steps << "Replace character " << first[index1] << " with character " << second[index2] << " : Current String ";
      currentString << first[index1];
      steps << currentString.str();
      currentString.seekp(-1, ios_base::end);
      currentString << second[index2];
      steps << " : Updated String " << currentString.str() << endl;
      index1 = index1 + 1;
      index2 = index2 + 1;
    }
  }
  if (second.length() - index2 > 0)
  {
    steps << "Current String \"" << currentString.str() << "\" : Insert remaining " << second.length() - index2
          << " characters from the second string at position " << index2 << endl;
  }
  if (first.length() - index1 > 0)
  {
    if (index1 == 0)
    {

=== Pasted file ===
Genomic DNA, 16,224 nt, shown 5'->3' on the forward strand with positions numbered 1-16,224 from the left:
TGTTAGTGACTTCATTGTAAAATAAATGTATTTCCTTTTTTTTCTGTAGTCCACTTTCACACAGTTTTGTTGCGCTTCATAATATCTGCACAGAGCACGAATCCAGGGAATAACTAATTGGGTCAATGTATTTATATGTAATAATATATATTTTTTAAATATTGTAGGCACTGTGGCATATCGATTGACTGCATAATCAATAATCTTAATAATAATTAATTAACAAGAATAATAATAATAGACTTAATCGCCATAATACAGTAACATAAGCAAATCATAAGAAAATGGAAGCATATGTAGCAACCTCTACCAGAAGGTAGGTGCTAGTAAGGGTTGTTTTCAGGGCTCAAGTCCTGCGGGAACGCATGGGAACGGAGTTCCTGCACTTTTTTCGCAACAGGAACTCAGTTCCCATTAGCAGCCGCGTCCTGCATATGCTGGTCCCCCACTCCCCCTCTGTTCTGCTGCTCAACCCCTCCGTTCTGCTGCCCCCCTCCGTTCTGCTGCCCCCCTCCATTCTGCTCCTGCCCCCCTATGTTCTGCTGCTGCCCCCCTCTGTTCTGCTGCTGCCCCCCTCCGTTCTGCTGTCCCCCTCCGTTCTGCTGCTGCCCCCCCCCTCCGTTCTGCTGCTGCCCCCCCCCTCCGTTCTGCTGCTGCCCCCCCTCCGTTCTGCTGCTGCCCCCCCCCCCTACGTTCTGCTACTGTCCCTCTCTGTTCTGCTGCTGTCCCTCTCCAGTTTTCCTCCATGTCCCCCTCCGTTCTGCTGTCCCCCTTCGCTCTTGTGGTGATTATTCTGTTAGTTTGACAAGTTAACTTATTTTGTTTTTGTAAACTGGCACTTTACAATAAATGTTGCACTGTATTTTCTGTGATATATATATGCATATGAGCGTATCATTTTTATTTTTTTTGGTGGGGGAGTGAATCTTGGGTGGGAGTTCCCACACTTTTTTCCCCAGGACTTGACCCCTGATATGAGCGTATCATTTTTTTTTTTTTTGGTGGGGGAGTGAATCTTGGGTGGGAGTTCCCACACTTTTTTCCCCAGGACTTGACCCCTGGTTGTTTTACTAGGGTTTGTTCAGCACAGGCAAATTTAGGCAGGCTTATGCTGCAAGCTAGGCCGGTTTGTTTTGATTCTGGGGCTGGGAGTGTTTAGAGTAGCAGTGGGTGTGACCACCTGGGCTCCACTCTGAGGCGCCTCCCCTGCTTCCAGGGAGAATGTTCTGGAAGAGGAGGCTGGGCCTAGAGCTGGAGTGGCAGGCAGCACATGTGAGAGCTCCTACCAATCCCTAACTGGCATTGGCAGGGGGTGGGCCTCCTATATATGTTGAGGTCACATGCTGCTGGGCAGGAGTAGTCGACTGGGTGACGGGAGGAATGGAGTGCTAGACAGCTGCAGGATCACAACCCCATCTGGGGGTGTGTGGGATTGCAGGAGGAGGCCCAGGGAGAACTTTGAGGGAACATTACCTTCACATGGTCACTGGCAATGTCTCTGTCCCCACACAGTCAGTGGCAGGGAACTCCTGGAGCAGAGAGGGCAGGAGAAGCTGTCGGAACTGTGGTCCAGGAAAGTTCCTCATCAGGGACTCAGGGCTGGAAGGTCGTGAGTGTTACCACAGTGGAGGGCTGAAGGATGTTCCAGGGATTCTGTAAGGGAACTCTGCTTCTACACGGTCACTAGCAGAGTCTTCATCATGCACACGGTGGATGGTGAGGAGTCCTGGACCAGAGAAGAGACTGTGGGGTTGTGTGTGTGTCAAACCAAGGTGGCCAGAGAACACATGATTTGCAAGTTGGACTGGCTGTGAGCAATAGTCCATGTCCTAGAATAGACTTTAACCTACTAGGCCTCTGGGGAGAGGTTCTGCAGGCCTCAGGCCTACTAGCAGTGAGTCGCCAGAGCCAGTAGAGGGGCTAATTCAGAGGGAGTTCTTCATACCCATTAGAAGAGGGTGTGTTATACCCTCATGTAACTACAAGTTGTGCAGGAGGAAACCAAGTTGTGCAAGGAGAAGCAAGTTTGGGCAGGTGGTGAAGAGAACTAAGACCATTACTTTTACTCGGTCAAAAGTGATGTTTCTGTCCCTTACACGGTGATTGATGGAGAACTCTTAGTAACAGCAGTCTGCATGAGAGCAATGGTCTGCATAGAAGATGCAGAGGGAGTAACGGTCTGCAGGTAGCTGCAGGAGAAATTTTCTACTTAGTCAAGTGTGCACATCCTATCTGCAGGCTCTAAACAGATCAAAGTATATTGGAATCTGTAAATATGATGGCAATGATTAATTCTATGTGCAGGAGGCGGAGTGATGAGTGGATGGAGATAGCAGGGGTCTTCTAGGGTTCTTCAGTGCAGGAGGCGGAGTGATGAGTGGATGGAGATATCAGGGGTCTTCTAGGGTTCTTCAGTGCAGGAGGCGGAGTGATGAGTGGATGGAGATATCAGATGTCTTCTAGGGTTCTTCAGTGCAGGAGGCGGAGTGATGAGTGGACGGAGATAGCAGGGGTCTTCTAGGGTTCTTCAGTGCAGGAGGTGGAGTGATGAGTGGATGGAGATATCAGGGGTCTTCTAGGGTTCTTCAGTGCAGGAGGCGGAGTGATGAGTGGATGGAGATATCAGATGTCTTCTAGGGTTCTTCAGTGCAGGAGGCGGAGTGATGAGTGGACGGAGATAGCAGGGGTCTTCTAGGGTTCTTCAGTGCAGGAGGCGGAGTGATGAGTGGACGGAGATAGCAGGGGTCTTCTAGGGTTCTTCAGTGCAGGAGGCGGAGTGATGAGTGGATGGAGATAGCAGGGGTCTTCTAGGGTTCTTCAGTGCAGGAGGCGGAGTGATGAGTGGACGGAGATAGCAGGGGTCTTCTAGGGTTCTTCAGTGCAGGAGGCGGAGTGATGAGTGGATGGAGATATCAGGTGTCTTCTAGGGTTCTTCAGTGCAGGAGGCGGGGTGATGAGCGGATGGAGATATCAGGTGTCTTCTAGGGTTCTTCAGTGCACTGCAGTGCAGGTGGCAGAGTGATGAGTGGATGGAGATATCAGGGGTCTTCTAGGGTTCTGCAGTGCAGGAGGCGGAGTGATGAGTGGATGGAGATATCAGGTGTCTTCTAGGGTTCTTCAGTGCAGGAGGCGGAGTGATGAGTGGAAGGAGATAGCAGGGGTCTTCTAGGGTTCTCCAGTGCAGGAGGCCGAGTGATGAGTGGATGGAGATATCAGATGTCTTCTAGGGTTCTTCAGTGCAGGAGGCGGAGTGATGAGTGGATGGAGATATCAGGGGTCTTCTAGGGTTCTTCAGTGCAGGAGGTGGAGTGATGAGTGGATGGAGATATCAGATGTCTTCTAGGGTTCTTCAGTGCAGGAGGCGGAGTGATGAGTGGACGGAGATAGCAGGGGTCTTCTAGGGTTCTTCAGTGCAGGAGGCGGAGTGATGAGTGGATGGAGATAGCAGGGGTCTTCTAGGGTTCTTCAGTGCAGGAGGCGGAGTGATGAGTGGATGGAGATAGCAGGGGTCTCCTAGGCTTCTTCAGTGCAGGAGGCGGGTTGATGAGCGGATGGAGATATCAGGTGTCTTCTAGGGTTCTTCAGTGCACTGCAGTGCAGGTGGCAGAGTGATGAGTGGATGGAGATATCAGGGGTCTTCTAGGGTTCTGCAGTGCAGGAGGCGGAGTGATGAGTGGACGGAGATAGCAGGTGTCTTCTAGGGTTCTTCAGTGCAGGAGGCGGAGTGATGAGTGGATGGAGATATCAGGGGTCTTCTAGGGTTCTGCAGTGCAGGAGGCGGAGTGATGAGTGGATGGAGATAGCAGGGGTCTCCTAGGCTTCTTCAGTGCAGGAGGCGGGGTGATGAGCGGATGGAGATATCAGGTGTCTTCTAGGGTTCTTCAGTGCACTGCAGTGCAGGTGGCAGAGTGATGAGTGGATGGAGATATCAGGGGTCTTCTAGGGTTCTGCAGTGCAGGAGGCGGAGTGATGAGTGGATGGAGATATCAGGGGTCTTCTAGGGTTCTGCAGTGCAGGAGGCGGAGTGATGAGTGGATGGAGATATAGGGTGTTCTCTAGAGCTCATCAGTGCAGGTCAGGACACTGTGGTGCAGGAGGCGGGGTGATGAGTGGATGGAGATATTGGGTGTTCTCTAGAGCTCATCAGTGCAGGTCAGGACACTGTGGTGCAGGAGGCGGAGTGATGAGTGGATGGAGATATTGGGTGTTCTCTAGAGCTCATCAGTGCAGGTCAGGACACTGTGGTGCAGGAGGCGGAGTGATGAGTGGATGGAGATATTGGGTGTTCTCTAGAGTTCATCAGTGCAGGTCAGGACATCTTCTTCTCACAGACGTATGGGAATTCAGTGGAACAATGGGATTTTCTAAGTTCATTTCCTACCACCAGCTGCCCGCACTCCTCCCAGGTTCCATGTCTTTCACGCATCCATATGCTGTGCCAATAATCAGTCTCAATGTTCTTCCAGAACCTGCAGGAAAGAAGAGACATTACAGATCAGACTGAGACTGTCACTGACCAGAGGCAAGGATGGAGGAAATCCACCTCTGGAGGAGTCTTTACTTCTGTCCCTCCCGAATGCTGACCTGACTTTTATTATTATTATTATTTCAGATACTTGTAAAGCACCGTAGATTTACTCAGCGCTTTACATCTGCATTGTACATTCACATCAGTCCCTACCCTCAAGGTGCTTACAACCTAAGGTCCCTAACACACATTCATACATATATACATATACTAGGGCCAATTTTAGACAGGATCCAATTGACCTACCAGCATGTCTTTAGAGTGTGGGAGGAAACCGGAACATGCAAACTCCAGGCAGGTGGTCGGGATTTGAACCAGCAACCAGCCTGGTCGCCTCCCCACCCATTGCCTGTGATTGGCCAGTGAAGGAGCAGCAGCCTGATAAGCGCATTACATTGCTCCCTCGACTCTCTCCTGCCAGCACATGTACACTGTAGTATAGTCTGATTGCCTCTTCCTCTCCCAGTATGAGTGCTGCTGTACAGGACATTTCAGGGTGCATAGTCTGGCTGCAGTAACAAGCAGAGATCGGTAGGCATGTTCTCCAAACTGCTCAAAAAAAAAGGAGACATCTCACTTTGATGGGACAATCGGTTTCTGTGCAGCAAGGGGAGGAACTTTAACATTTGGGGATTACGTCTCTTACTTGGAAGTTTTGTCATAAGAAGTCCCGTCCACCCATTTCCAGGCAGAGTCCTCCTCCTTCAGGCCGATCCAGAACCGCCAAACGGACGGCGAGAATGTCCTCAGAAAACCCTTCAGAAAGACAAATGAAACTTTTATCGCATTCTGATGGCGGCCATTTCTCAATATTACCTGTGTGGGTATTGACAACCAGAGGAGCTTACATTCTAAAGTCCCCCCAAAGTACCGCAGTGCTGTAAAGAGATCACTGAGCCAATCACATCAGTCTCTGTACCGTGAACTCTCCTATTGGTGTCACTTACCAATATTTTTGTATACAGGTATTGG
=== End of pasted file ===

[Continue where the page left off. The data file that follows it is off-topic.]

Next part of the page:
currentString << first;
    }
    steps << "Current String \"" << currentString.str() << "\" : Delete remaining " << first.length() - index1
          << " characters from position " << index1 << endl;
  }
  steps << "Final String : " << second << endl;
  return steps.str();
}

To find the operations,  we traverse through m_operations till either index1 >= first.length or  index2 >= second.length as at that point either all the remaining characters need to be inserted or deleted. If there is a match, then

  • If the element at m_operations indicates a match, we increment index1 and index2.
  • If the element at m_operations indicates an Insert, then we insert the character at second[index2] and increment index2.
  • If the element at m_operations indicates a Delete, we delete the character at first[index1] and increment index1.
  • If the element at m_operations indicates a Replace, we replace the character at first[index1] with second[index2] and increment index1 and index2.

Continuing in this way, we can get the operations.


Bottom Up Approach with Dynamic Programming

To come up with a DP approach, we just flip the way we are storing the results by traversing the strings backwards.

string cEditDistance::DP(const std::string& first, const std::string& second)
{